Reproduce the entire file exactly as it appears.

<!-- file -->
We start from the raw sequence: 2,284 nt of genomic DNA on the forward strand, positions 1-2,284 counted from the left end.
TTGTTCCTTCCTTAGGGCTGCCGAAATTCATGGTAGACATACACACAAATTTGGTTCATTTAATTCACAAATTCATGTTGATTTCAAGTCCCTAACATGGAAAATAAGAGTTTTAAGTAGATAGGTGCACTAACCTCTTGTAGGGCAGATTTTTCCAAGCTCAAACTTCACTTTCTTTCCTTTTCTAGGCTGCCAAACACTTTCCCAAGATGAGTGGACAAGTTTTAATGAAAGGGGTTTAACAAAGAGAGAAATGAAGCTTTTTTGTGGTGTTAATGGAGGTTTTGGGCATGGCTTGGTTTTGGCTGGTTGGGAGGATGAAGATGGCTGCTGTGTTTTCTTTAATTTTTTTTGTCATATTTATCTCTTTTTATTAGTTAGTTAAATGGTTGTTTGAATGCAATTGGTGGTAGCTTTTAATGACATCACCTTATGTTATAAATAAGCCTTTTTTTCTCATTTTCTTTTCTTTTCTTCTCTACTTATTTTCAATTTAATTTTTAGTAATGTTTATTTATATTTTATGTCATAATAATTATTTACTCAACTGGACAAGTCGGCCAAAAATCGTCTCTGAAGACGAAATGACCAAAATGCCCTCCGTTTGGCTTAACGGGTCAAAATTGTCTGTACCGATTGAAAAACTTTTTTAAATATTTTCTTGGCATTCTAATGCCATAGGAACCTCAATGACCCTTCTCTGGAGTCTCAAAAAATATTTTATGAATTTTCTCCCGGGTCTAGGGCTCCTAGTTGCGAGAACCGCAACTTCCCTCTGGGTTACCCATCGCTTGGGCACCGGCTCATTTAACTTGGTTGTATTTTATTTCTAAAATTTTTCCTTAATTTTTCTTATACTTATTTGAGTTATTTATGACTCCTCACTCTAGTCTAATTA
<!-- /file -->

We start from the raw sequence: 2,284 nt of genomic DNA on the forward strand, positions 1-2,284 counted from the left end.
TTGTTCCTTCCTTAGGGCTGCCGAAATTCATGGTAGACATACACACAAATTTGGTTCATTTAATTCACAAATTCATGTTGATTTCAAGTCCCTAACATGGAAAATAAGAGTTTTAAGTAGATAGGTGCACTAACCTCTTGTAGGGCAGATTTTTCCAAGCTCAAACTTCACTTTCTTTCCTTTTCTAGGCTGCCAAACACTTTCCCAAGATGAGTGGACAAGTTTTAATGAAAGGGGTTTAACAAAGAGAGAAATGAAGCTTTTTTGTGGTGTTAATGGAGGTTTTGGGCATGGCTTGGTTTTGGCTGGTTGGGAGGATGAAGATGGCTGCTGTGTTTTCTTTAATTTTTTTTGTCATATTTATCTCTTTTTATTAGTTAGTTAAATGGTTGTTTGAATGCAATTGGTGGTAGCTTTTAATGACATCACCTTATGTTATAAATAAGCCTTTTTTTCTCATTTTCTTTTCTTTTCTTCTCTACTTATTTTCAATTTAATTTTTAGTAATGTTTATTTATATTTTATGTCATAATAATTATTTACTCAACTGGACAAGTCGGCCAAAAATCGTCTCTGAAGACGAAATGACCAAAATGCCCTCCGTTTGGCTTAACGGGTCAAAATTGTCTGTACCGATTGAAAAACTTTTTTAAATATTTTCTTGGCATTCTAATGCCATAGGAACCTCAATGACCCTTCTCTGGAGTCTCAAAAAATATTTTATGAATTTTCTCCCGGGTCTAGGGCTCCTAGTTGCGAGAACCGCAACTTCCCTCTGGGTTACCCATCGCTTGGGCACCGGCTCATTTAACTTGGTTGTATTTTATTTCTAAAATTTTTCCTTAATTTTTCTTATACTTATTTGAGTTATTTATGACTCCTCACTCTAGTCTAATTA